During our inverted math workshop, students are given ample time to problem solve independently or with a partner. When I was in first and second grade, my teachers modeled how to solve an addition or subtraction problem, and then I practiced in the same exact way on multiple problems. Now, our goal is that students generate their own problem-solving strategies so that they can have deep, solid, conceptual understandings of how to add and subtract. And so, during our inverted math workshop, we pose a complex story problem to students. At the carpet, they visualize the problem, discuss the problem with a partner, and then discuss it whole group.
They independently select from a variety of tools like unifix cubes, number lines, and hundred charts to help them solve the problems. At their desks, they model the story problem using either concrete tools like unfix cubes or by drawing pictures. Some students have begun to model story problems using series of number sentences.During the first few weeks of school, the numbers in the problems ranged from zero to 35. Many students were counting by ones to add and subtract. For example, some counted out 23 cubes, and then counted one-by-one to take away 11. On paper, they drew 23 lines and then crossed out 11 lines, one at a time.
This week, we expanded the range to include numbers through 60. During our first debrief, friends reflected on the new challenges. “There were so many that my cubes fell off the table!” Laila shared. “I kept losing track of my counting,” Dani reflected. We guessed that once we start working with three-digit numbers, that counting by ones would not be the best strategy. And so we began hunting for more efficient strategies.
During our second debrief, Marlon came to the carpet with a strategy that he was convinced would be more efficient. He took on the problem, “There were 29 friends in the commons. 13 were kindergartners. How many were first graders?”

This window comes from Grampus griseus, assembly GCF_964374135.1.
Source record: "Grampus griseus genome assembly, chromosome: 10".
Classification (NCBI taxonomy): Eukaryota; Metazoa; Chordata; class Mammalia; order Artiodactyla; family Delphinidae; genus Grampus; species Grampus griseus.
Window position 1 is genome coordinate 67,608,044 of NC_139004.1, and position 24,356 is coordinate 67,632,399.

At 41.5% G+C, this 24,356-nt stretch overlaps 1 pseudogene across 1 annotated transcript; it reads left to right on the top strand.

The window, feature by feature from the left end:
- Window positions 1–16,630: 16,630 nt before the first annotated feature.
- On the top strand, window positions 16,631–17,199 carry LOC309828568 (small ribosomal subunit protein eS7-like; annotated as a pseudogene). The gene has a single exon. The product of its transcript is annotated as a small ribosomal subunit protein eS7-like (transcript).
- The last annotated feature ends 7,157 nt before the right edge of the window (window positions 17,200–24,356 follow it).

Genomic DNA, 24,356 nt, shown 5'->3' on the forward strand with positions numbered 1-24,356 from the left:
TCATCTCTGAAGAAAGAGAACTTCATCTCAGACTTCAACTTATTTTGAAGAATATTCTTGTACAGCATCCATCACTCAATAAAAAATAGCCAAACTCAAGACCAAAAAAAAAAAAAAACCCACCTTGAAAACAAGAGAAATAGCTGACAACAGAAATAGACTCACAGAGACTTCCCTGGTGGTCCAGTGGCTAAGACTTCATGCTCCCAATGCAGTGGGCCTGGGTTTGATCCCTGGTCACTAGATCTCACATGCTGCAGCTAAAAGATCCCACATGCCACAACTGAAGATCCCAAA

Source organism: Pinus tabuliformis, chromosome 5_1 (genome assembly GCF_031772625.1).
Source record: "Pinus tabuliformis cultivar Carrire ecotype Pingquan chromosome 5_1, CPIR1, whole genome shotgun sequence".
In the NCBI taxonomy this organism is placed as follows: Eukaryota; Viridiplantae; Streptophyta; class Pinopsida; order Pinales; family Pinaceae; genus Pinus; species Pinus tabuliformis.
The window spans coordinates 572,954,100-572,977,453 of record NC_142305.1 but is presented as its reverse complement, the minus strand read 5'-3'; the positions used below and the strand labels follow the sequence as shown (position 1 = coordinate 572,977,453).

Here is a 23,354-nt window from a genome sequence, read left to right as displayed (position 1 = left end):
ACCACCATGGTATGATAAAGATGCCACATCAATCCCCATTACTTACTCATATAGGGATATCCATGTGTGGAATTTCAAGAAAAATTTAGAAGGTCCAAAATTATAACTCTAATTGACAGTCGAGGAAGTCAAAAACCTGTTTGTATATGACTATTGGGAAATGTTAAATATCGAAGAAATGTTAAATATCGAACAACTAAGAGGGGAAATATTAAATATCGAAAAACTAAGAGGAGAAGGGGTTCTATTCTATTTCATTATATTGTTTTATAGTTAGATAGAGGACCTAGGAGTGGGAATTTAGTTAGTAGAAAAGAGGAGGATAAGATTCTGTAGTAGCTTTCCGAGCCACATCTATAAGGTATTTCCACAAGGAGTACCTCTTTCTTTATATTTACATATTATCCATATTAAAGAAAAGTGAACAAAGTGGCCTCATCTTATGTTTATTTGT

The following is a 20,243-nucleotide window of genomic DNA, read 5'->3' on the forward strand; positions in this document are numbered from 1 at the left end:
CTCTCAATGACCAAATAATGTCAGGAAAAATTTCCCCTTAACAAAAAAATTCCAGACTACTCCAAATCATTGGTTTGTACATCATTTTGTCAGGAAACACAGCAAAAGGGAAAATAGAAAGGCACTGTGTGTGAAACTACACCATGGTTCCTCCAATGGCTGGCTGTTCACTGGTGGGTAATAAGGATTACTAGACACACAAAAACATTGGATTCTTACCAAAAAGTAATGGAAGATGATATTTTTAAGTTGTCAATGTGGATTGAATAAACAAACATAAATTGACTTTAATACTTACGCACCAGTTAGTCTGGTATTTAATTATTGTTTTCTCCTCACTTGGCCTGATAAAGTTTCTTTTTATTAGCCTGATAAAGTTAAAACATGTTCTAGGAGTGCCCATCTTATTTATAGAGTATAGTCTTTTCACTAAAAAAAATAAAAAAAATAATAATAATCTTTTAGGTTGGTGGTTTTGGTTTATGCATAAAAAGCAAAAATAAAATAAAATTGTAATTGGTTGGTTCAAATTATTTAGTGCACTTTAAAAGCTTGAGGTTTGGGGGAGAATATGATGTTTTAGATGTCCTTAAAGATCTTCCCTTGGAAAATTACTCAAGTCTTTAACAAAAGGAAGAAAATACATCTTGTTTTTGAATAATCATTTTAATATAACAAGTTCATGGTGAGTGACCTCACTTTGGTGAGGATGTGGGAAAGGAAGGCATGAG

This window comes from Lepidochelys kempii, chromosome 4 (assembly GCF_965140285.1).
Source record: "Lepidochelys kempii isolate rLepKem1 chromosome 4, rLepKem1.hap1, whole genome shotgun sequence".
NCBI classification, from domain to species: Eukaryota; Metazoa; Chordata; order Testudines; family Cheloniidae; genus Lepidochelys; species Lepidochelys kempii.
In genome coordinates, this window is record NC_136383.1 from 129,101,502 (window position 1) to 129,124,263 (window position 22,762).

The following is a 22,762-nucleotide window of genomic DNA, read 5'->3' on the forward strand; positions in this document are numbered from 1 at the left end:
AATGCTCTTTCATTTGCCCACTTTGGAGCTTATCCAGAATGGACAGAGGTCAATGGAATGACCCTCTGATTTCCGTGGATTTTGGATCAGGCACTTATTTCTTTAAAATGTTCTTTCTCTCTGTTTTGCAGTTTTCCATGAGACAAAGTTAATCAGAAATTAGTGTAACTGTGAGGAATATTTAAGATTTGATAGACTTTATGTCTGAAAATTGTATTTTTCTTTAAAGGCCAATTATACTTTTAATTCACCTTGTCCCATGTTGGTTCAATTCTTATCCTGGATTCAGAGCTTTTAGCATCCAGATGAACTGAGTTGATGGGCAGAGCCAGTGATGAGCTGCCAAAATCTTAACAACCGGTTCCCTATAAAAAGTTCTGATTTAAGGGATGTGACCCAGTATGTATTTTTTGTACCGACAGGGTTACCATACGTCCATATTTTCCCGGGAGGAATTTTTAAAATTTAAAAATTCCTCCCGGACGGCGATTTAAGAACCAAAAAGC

“The unifix cubes are in stacks of ten,” he explained, “and so I didn’t break them apart. I kept them together. I just counted by tens! I did 10, 20, 30. Then I took one off of the ten to make nine for 29.” “The problem didn’t say that the kindergartners went away, so I didn’t take away. I separated them. I made the 13 kindergartners. Then I knew that the others were the first graders.” “So I counted them. 10, 11, 12, 13, 14, 15, 16.” [Yes, we caught the mistake with the ones after these pictures were taken.]As a class, we charted Marlon’s work. We’ve spent time talking about how just getting an answer isn’t enough when you are creating your own strategy. Instead, in the words of Amy, “You need to prove it!” And so we drew Marlon’s cubes in green. We labeled the counting with numbers and the groups with words. Finally, in our own words, we explained the process that Marlon went through so that someone else could look at the chart and follow Marlon’s strategy.
Throughout the year, students will engage in this type of work in math. They will persevere through challenging problems, trying out multiple strategies before landing on one that works.